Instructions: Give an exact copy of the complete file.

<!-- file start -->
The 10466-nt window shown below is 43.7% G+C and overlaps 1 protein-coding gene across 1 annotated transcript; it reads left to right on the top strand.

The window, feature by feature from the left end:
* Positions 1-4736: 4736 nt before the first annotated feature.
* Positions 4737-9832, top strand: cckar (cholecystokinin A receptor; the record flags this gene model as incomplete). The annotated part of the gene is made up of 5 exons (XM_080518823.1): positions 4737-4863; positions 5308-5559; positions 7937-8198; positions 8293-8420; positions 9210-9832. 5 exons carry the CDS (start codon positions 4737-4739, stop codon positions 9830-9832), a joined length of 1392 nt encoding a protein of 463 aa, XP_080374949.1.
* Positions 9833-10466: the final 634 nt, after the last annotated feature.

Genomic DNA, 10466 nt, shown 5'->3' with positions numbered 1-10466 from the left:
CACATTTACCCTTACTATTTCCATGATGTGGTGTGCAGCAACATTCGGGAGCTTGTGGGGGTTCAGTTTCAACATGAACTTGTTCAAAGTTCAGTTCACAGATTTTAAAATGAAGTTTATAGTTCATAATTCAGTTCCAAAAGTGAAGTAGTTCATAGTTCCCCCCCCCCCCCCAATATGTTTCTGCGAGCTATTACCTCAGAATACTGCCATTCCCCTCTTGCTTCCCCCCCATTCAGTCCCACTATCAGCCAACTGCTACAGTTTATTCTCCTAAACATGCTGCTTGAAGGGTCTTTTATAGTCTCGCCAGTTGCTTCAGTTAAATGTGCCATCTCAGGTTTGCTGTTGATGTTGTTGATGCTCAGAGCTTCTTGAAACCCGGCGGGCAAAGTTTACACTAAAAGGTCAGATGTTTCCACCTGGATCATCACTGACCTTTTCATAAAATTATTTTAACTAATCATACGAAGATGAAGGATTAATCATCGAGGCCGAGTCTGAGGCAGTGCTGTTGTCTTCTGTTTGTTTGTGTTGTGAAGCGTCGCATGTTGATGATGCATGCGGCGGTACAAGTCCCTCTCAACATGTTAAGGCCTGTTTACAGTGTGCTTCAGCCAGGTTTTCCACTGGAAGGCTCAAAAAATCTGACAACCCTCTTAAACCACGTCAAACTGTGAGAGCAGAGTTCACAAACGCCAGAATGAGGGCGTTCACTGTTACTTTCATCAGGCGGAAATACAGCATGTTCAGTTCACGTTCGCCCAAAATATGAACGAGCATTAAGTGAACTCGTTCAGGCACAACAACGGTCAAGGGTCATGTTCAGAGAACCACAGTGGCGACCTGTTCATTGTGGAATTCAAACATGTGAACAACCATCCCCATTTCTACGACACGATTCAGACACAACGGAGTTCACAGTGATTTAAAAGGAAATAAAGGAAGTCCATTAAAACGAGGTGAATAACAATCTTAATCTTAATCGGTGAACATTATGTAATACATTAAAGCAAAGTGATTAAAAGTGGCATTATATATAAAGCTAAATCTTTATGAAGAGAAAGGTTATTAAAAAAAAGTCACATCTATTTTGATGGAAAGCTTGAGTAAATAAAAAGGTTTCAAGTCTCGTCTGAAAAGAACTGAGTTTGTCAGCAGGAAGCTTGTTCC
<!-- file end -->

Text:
The 10466-nt window shown below is 43.7% G+C and overlaps 1 protein-coding gene across 1 annotated transcript; it reads left to right on the top strand.

The window, feature by feature from the left end:
* Positions 1-4736: 4736 nt before the first annotated feature.
* Positions 4737-9832, top strand: cckar (cholecystokinin A receptor; the record flags this gene model as incomplete). The annotated part of the gene is made up of 5 exons (XM_080518823.1): positions 4737-4863; positions 5308-5559; positions 7937-8198; positions 8293-8420; positions 9210-9832. 5 exons carry the CDS (start codon positions 4737-4739, stop codon positions 9830-9832), a joined length of 1392 nt encoding a protein of 463 aa, XP_080374949.1.
* Positions 9833-10466: the final 634 nt, after the last annotated feature.

Genomic DNA, 10466 nt, shown 5'->3' with positions numbered 1-10466 from the left:
CACATTTACCCTTACTATTTCCATGATGTGGTGTGCAGCAACATTCGGGAGCTTGTGGGGGTTCAGTTTCAACATGAACTTGTTCAAAGTTCAGTTCACAGATTTTAAAATGAAGTTTATAGTTCATAATTCAGTTCCAAAAGTGAAGTAGTTCATAGTTCCCCCCCCCCCCCCAATATGTTTCTGCGAGCTATTACCTCAGAATACTGCCATTCCCCTCTTGCTTCCCCCCCATTCAGTCCCACTATCAGCCAACTGCTACAGTTTATTCTCCTAAACATGCTGCTTGAAGGGTCTTTTATAGTCTCGCCAGTTGCTTCAGTTAAATGTGCCATCTCAGGTTTGCTGTTGATGTTGTTGATGCTCAGAGCTTCTTGAAACCCGGCGGGCAAAGTTTACACTAAAAGGTCAGATGTTTCCACCTGGATCATCACTGACCTTTTCATAAAATTATTTTAACTAATCATACGAAGATGAAGGATTAATCATCGAGGCCGAGTCTGAGGCAGTGCTGTTGTCTTCTGTTTGTTTGTGTTGTGAAGCGTCGCATGTTGATGATGCATGCGGCGGTACAAGTCCCTCTCAACATGTTAAGGCCTGTTTACAGTGTGCTTCAGCCAGGTTTTCCACTGGAAGGCTCAAAAAATCTGACAACCCTCTTAAACCACGTCAAACTGTGAGAGCAGAGTTCACAAACGCCAGAATGAGGGCGTTCACTGTTACTTTCATCAGGCGGAAATACAGCATGTTCAGTTCACGTTCGCCCAAAATATGAACGAGCATTAAGTGAACTCGTTCAGGCACAACAACGGTCAAGGGTCATGTTCAGAGAACCACAGTGGCGACCTGTTCATTGTGGAATTCAAACATGTGAACAACCATCCCCATTTCTACGACACGATTCAGACACAACGGAGTTCACAGTGATTTAAAAGGAAATAAAGGAAGTCCATTAAAACGAGGTGAATAACAATCTTAATCTTAATCGGTGAACATTATGTAATACATTAAAGCAAAGTGATTAAAAGTGGCATTATATATAAAGCTAAATCTTTATGAAGAGAAAGGTTATTAAAAAAAAGTCACATCTATTTTGATGGAAAGCTTGAGTAAATAAAAAGGTTTCAAGTCTCGTCTGAAAAGAACTGAGTTTGTCAGCAGGAAGCTTGTTCC